A voluntary accreditation scheme to prepare religious organisations to handle a crisis - such as a terrorist attack on their premises or in the vicinity - will be rolled out by the Ministry of Culture, Community and Youth (MCCY), its minister Grace Fu said in Parliament yesterday.
Called the SGSecure Community Network Crisis Preparedness Accreditation Scheme, it will be launched in the second half of the year.
The scheme will require religious organisations to use a tool-kit to self-assess their readiness in areas such as crisis communication, security infrastructure and emergency-preparedness.
Members of religious organisations can also undergo training to pick up emergency response skills such as improvised first aid and the use of automated external defibrillators.
The scheme will also require the faith groups to conduct regular crisis-response exercises.
Ms Fu said: "We urge religious organisations to come on board as we work hand in hand to ensure Singapore remains safe and united in the face of future crises."
The scheme is a follow-up to MCCY's ongoing work in partnership with Home Team agencies to prepare more than 800 religious and community leaders from more than 300 religious organisations to build their capacity in crisis response through counter-terrorism seminars and exercises.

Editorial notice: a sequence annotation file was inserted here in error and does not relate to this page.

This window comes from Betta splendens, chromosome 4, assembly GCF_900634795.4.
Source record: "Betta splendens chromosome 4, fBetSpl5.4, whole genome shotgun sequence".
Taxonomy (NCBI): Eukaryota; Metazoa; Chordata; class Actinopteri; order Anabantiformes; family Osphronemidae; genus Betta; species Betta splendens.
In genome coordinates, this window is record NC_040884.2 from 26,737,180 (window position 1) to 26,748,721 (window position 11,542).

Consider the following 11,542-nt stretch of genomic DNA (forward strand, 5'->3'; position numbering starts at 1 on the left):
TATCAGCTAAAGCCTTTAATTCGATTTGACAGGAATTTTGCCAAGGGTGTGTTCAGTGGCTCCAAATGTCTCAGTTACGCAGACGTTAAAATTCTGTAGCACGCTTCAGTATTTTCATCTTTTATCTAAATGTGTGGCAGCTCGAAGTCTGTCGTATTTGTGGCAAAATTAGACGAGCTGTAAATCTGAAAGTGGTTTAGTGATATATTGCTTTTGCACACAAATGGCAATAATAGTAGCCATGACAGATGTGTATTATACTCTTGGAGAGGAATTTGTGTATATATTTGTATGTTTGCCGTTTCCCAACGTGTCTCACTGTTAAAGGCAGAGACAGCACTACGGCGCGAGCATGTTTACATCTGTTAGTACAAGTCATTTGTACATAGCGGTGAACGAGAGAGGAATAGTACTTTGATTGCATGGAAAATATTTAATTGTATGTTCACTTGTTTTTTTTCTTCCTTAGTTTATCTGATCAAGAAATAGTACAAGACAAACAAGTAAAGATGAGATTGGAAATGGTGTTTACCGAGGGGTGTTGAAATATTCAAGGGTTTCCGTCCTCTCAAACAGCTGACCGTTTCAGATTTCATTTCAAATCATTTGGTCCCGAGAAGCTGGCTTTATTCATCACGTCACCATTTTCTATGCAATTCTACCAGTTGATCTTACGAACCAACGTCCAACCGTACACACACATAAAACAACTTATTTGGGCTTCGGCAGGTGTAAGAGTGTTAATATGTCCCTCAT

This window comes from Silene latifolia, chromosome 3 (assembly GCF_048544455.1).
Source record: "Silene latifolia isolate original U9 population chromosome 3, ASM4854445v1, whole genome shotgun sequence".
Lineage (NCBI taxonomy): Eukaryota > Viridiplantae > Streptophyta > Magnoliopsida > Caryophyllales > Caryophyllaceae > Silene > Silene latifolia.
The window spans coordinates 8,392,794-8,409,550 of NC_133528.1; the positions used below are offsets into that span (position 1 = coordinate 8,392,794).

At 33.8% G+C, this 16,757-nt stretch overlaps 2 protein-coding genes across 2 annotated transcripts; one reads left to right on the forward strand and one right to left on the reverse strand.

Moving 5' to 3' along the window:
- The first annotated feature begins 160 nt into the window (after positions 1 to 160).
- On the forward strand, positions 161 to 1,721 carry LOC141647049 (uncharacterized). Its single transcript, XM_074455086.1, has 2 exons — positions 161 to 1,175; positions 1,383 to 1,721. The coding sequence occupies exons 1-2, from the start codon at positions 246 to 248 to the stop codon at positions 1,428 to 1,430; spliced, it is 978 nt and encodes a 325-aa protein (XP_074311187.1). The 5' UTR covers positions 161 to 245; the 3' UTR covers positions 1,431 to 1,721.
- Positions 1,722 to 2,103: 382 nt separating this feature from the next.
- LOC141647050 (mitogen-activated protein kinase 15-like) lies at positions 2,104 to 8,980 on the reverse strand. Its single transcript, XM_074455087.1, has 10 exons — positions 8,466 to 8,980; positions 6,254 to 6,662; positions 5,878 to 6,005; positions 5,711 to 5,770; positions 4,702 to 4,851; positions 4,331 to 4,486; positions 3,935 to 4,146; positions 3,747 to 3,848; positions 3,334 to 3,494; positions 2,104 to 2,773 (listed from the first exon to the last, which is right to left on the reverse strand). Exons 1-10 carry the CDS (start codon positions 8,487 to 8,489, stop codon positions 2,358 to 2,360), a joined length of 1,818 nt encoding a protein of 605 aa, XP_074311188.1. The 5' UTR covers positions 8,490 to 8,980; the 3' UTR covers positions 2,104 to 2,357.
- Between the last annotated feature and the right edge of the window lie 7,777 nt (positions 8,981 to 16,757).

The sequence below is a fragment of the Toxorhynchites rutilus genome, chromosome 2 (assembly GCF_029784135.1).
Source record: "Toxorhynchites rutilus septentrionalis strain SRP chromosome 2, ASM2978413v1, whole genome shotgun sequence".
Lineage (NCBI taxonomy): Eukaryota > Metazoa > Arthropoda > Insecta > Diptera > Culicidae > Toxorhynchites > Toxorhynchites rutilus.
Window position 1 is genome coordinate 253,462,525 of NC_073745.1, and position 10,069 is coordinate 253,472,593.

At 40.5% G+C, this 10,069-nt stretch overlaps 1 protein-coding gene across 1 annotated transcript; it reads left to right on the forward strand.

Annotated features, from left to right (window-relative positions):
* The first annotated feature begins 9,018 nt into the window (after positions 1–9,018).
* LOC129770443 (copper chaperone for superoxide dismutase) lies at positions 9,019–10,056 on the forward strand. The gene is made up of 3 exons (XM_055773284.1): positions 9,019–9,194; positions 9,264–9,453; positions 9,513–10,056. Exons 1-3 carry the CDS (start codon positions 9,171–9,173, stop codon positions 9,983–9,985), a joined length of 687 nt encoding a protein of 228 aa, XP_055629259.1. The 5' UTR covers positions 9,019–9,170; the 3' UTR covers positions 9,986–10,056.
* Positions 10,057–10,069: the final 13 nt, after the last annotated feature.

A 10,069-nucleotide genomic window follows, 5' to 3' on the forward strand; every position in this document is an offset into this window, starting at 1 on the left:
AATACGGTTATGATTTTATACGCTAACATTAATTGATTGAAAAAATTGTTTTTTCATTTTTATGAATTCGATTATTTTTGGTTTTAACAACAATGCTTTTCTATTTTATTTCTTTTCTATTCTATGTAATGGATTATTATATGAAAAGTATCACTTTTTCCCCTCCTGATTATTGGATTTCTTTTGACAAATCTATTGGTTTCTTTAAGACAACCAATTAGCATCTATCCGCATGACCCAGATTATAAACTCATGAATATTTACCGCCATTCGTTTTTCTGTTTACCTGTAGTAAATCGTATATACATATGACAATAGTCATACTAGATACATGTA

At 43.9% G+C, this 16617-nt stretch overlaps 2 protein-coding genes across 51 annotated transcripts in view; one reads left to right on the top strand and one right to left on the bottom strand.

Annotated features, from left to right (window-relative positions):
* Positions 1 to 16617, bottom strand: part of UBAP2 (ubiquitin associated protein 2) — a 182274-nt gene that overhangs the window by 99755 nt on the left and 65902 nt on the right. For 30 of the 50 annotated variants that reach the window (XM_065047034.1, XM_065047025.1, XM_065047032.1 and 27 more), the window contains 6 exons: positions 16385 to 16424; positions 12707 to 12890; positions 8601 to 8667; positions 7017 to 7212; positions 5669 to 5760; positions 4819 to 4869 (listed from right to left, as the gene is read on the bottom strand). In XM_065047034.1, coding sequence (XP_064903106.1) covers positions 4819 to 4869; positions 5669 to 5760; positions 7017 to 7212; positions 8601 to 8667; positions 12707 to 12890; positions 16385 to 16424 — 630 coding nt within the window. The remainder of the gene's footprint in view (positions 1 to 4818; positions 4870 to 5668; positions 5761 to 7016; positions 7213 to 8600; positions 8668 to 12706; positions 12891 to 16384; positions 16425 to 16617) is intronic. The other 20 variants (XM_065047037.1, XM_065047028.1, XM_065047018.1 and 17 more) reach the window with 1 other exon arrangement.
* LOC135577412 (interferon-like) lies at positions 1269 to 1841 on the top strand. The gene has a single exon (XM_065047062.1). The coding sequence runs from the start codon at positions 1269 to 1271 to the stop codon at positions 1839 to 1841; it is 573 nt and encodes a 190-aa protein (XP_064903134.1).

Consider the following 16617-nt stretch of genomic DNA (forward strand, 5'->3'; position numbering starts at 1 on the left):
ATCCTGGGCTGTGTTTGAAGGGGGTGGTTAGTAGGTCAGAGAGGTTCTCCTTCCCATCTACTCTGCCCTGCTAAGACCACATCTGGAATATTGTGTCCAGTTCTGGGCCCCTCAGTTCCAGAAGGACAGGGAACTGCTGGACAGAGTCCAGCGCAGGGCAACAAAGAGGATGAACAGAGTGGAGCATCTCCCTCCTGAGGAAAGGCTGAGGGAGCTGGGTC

MCCY noted that the terrorism threat to Singapore remains high, and the Republic continues to face the threat of individuals becoming radicalised by terrorist propaganda. It cited the Singapore Terrorism Threat Assessment Report, released in January, which found that only one in five Singaporeans feels that an attack is imminent, even though many recognise that Singapore is a target of terrorists.
MCCY said it is thus vital that crisis response plans are developed now and not when an incident actually occurs, especially since religious organisations, which are soft targets for terrorist acts, have been targeted in the region.
The ministry added that some religious organisations also provide social services, such as childcare, and conduct community events on their premises.
Bishop Terry Kee, head of the Lutheran Church in Singapore, said: "It is a good thing to have trained personnel, in every religious place, to have knowledge on what to do and how to respond if such an incident occurs."